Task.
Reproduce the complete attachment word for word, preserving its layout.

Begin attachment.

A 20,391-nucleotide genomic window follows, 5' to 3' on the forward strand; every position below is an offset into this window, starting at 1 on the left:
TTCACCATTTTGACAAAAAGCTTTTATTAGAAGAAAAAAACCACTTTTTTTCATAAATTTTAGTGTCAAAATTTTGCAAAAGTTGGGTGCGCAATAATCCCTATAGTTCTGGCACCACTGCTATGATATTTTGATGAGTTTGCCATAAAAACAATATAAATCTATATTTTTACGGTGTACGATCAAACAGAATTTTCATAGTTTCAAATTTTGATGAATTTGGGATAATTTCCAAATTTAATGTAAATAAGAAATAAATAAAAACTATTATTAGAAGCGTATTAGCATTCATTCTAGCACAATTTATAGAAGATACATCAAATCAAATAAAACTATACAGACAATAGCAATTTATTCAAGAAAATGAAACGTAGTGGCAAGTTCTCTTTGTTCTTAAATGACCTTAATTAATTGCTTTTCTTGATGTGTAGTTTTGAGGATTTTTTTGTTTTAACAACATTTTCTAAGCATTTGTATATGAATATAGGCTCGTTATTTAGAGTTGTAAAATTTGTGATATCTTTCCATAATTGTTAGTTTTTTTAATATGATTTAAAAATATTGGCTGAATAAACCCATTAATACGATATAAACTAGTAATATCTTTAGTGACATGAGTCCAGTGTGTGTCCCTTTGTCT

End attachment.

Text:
A 20,391-nucleotide genomic window follows, 5' to 3' on the forward strand; every position below is an offset into this window, starting at 1 on the left:
TTCACCATTTTGACAAAAAGCTTTTATTAGAAGAAAAAAACCACTTTTTTTCATAAATTTTAGTGTCAAAATTTTGCAAAAGTTGGGTGCGCAATAATCCCTATAGTTCTGGCACCACTGCTATGATATTTTGATGAGTTTGCCATAAAAACAATATAAATCTATATTTTTACGGTGTACGATCAAACAGAATTTTCATAGTTTCAAATTTTGATGAATTTGGGATAATTTCCAAATTTAATGTAAATAAGAAATAAATAAAAACTATTATTAGAAGCGTATTAGCATTCATTCTAGCACAATTTATAGAAGATACATCAAATCAAATAAAACTATACAGACAATAGCAATTTATTCAAGAAAATGAAACGTAGTGGCAAGTTCTCTTTGTTCTTAAATGACCTTAATTAATTGCTTTTCTTGATGTGTAGTTTTGAGGATTTTTTTGTTTTAACAACATTTTCTAAGCATTTGTATATGAATATAGGCTCGTTATTTAGAGTTGTAAAATTTGTGATATCTTTCCATAATTGTTAGTTTTTTTAATATGATTTAAAAATATTGGCTGAATAAACCCATTAATACGATATAAACTAGTAATATCTTTAGTGACATGAGTCCAGTGTGTGTCCCTTTGTCT